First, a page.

Autonomous delivery startup Nuro hits $5 billion valuation on fresh funding of $500 million

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Nuro R2 delivery bot

Nuro, the autonomous delivery startup founded by two former Google engineers, has raised $500 million, suggesting that investors still have an appetite for long-term pursuits such as robotics and automated vehicle technology. Nuro now has a post-money valuation of $5 billion.

The Series C round was led by funds and accounts advised by T. Rowe Price Associates, Inc., with participation from new investors including Fidelity Management & Research Company and Baillie Gifford. The round also includes existing investors such as SoftBank Vision Fund 1 and Greylock.

Nuro was founded in June 2016 by former Google engineers Dave Ferguson and Jiajun Zhu. While the startup was initially bootstrapped by Ferguson and Zhu, it has never struggled to attract investors. Nuro’s Series A funding round of $92 million, which officially closed in June 2017, included Greylock, Banyan and gave NetEase founder Ding Lei (aka William Ding) a seat on Nuro’s board. But it was the monster $940 million investment made by the SoftBank Vision Fund in February 2019 that catapulted Nuro ahead of numerous other startups attempting to commercialize autonomous vehicle technology. Nuro had a $2.7 billion valuation following the SoftBank investment, meaning its value doubled in about 18 months. That money has helped it grow to more than 650 employees.

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FedEx unveils autonomous delivery robot

Trials of the robot, which has a top speed of 10 mph, will begin later this year

Startups do it. Amazon does it. And now even Fedex is doing it — experimenting with robots for short-range deliveries. Today, the company officially announced its new FedEx SameDay Bot, which it says could help make “last mile” deliveries more efficient.

The SameDay Bot is battery-powered, has a top speed of 10 mph, and is autonomous, meaning it can steer itself around pedestrians and traffic using a combination of LIDAR sensors like those found in self-driving cars and regular cameras.

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Amazon has made its own autonomous six-wheeled delivery robot

Amazon is entering the robot delivery game with an electric hamper on wheels it’s calling the Amazon Scout. The e-commerce giant is the latest company to try its hand at this sort of automated, last-mile delivery solution, following a crop of startups, as well as experiments by larger firms like Domino’s Pizza and PepsiCo.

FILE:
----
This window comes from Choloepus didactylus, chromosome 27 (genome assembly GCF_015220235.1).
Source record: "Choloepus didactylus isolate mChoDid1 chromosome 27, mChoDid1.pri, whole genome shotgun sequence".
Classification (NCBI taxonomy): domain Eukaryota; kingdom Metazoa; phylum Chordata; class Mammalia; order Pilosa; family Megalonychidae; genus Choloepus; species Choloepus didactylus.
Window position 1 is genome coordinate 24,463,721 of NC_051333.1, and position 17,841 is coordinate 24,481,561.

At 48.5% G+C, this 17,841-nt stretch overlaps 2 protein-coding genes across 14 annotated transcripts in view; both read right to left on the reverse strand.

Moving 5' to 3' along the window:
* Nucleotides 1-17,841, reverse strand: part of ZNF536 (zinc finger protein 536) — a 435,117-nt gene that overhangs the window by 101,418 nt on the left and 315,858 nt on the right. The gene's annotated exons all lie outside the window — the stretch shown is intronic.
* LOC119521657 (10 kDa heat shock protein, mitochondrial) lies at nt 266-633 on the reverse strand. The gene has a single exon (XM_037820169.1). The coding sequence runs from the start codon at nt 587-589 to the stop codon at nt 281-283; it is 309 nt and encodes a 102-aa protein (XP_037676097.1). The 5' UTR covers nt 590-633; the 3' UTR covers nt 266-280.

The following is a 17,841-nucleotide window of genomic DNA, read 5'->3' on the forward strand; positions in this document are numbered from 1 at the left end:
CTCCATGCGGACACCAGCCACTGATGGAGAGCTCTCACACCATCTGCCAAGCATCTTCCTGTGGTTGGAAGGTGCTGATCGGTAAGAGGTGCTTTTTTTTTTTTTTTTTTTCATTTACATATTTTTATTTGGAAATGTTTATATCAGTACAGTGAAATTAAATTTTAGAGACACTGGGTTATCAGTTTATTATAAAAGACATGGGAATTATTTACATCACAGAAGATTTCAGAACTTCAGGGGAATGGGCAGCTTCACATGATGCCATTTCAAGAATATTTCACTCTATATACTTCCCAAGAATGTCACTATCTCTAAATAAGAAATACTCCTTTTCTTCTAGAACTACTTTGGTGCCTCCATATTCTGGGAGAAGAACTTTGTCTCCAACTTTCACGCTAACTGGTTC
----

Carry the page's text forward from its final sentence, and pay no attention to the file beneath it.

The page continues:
Details about the Scout are thin on the ground, but the design looks similar to existing robots. In fact, the Scout looks almost identical to devices from Starship Technologies, an Estonian startup that was an early entrant to the field. (In a statement to The Verge after this story was published, a spokesperson for Starship Technologies said “[w]e’re huge believers in autonomous delivery robots. As the company that created this category, it’s great to see others realizing the potential.”)

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Startup inks ‘world’s largest deal’ for driverless grocery deliveries

 

Whether or not your grocery delivery arrives in a van with a driver behind the wheel may not matter much to you, but an increasing number of companies are nevertheless investing heavily in autonomous delivery vehicles in the belief that they’ll improve efficiency and create significant cost benefits in the long term. Yes, you’ll have to wait and see if those savings will be passed on to you, the customer.

Udelv, a San Francisco-based startup that has already used its autonomous vans to make more than 700 driverless deliveries in the San Francisco Bay area, recently inked what it claims is the world’s largest deal for a grocery delivery service using self-driving vehicles.

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Cities will automate first. We should prepare now

Olympics Autonomous Driving

Three robotic arms move brushes languidly across canvases as the glass eyes of cameras gaze ahead. The robots are painting a still life—lit with a tarnished black standing lamp—of a stuffed fox, a bird perched on a branch, a skull in the center, and a seashell to the side.

This summer in Paris, it is not only the clutch of international travelers filling the museums, but robotic visitors as well. The Grande Palais is hosting an exhibit called “Artistes and Robots” that features works created via artificial intelligence and robotic hosts. Elsewhere, AI-produced art is growing increasingly indistinguishable from the “real thing.” Since 2016, teams of programmers have competed in an annual RobotArt competition (here are this year’s finalists), and robot-made art will go on sale at the Seattle Art Fair this summer, alongside works that came solely from human hands.

This partnership between human and machine is what lies ahead as automation tools permeate our lives at a quickening pace. As many worry about the potential for robots to steal our jobs (or lead a violent overthrow of society), the reality may be more nuanced: They may end up being something more like creative collaborators, much like these robotic artists on display.

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